The long read: Our relationship with food has become ailment and obsessive. As the new year brings diet madness, it neednt be such a struggle to learn good eating habits
Our savors follow us around like a comforting darknes. They seem to tell us who we are. Perhaps this is why we act as if our core postures to eating are set in stone. We stimulate frequent endeavors more or less half-hearted to change what we eat, but almost no effort to change how we feel about food: how well we deal with starvation, how strongly attached we are to sugar, our emotions on being served a small portion. We try to eat more veggies, but we do not try to stimulate ourselves enjoy veggies more, maybe because theres a near-universal conviction that it is not possible to learn new savors and shed old ones. Yet nothing could be further from the truth.
All the foods that you regularly eat are ones that you learned to eat. Everyone starts life drinking milk. After that, its all up for grabs. From our first year of life, human savors are astonishingly diverse. But we havent paid anything like enough attention to another outcome of being omnivores, which is that eating is not something we are born instinctively knowing how to do. It is something we learn. A mother feeding a baby is training them how food should savor. At the most basic level, we have to learn exactly what he food and what is poison. We have to learn how to satisfy our starvation and also when to stop eating. Out of all the choices available to us as omnivores, we have to figure out which foods are likable, which are lovable and which are disgusting. From these predilections, we generate our own pattern of eating, as distinctive as a signature.
In todays food culture, many people seem to have acquired uncannily homogenous savors. In 2010, two customer scientists argued that the savor predilections of children provided a new way of thinking about the causes of obesity. They noted a self-perpetuating cycle: food companies push foods high in sugar, fat and salt, which means that children learn to like them, and so the companies invent ever more of these foods that contribute to unhealthy eating habits. The main influence on small children palate is no longer able be a mother but a series of food manufacturers whose products despite their illusion of infinite selection deliver a monotonous flavor hitting, quite unlike the most varied flavours of traditional cuisine. The danger of growing up surrounded by endless sweet and salty industrial concoctions is not that we are innately incapable of defying them but that the more frequently we eat them, especially in childhood, the more they develop us to expect all food to savor this way.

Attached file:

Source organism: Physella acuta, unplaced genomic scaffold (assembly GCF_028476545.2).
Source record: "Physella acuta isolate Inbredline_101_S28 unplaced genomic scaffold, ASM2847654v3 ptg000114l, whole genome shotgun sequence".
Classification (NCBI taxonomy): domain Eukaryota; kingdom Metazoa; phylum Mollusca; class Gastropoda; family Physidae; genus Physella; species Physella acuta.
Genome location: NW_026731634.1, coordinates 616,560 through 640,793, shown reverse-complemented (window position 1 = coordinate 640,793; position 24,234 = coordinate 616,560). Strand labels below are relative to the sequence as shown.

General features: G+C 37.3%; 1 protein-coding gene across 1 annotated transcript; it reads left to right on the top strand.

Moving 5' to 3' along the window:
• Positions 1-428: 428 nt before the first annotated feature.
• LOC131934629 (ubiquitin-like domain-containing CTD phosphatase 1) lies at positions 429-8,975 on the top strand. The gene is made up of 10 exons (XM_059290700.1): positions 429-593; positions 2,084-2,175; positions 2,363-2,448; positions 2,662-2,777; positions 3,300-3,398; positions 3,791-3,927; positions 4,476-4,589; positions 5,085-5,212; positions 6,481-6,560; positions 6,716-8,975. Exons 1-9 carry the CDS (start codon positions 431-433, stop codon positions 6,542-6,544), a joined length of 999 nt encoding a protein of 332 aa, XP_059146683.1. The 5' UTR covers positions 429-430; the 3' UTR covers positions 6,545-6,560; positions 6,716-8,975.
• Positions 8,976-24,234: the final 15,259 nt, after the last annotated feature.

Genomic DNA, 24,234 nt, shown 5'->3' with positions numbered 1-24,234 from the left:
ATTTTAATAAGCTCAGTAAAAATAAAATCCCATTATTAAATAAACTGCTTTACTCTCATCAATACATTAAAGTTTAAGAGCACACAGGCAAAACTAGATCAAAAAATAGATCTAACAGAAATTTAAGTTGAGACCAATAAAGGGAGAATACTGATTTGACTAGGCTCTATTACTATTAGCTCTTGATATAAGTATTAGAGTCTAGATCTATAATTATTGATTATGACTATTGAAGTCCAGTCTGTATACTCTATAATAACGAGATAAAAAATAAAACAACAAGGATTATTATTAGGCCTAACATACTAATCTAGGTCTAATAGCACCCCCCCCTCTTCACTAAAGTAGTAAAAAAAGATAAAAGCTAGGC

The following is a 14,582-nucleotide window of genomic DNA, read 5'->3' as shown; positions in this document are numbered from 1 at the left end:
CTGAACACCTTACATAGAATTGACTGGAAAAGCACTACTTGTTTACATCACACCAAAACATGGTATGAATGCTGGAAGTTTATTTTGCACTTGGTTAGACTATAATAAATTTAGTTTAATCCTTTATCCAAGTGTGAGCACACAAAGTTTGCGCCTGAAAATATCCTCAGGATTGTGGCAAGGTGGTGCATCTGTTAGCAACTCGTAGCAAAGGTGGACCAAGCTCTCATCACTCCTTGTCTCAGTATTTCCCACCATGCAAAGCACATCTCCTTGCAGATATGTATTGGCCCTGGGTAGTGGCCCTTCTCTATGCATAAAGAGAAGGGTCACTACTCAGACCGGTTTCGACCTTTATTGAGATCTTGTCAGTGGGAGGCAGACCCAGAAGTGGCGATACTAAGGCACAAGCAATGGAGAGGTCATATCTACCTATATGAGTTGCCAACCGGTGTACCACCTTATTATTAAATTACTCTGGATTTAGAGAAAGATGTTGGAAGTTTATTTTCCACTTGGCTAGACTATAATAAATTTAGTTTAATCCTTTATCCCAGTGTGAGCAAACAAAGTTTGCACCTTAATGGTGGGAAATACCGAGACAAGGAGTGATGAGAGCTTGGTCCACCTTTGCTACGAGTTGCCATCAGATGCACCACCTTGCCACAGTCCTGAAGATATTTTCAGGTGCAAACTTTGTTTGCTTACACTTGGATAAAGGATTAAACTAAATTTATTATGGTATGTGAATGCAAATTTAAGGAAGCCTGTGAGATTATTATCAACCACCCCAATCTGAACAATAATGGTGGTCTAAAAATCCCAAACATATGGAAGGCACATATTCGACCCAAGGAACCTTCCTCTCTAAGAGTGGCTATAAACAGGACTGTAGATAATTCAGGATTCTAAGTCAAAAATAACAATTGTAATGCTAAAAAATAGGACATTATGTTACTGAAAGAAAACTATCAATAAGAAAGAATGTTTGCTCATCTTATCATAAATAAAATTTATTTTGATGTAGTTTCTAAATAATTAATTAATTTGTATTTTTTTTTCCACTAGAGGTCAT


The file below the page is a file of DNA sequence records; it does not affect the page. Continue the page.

Once you recognise the simple fact that food predilections are learned, many of the ways we approach eating start to look a little weird. To take a small example, consider the mothers who go to great lengths to hide veggies in childrens dinners. Is broccoli really so terrible that it must be concealed from innocent intellects? Whole cookbooks have been devoted to this arcane pursuit. It starts with the notion that children have an innate resistance to veggies, and will merely swallow them unawares, blitzed into pasta sauce or baked into sweet treats; they could never learn to love courgette for its own sake. We think we are being clever when we smuggled some beetroot into a cake. Ha! Tricked you into eating root veggies! But since the child is not conscious that they are ingesting beetroot, the main upshot is to entrench their liking for cake. A far cleverer thing would be to help children learn to become adults who choose veggies consciously, of their own accord.
By failing to see that eating habits are learned , we misunderstand the nature of our current diet quandary. As we are often reminded, eating has taken a dramatic collective incorrect turn in recent decades. Around two-thirds of the population in rich countries are either overweight or obese; and the rest of the world is fast catching up. The moral usually drawn from these statistics is that we are powerless to defy the sugary, salty, fatty foods that the food industry promotes. But theres something else going on here, which usually gets missed. Not everyone is equally susceptible to the dysfunction of our food supply. Some people manage to eat sugary, salty, fatty foods in modest sums, and then stop. Its in all our interests to find out how they have done it.
Cooking skills are no guarantee of health if your tendencies are for twice-fried chicken, Neapolitan rum babas and French aligot. Photo: Alamy
Many campaigners would say cooking is the answer. If merely infants could be taught how to cook and plant veggie gardens, they would automatically become healthier. It sounds convincing: school gardens are a lovely thing. But by themselves, they are not enough to make a child be attributed to food in healthy styles. Our difficulty “wasnt just” that we havent learned to cook and grow food, however important that is: its that we havent learned to eat in ways that support health and happiness. Traditional cuisines across the world were founded on a strong sense of balance, with norms about which foods go together, and how much one should eat at different times of day. Much cooking now, however, is nothing like this. In my experience as a food journalist, chefs and food novelists tend to be prone to compulsive eating and other ailment food preoccupations. For cooking to become the solution to our diet crisis, we first have to learn how to adjust our responses to food. Cooking skills are no guarantee of health if your tendencies are for twice-fried chicken, Neapolitan rum babas and French aligot: potatoes mashed with a tonne of cheese.
Like infants, most of us eat what we like and we only like what we know. Never before have whole populations learned( or mislearned) to eat in societies where calorie-dense food was so abundant. Nor is overeating the only problem that plagues modern affluent civilisations. Statistics suggest that around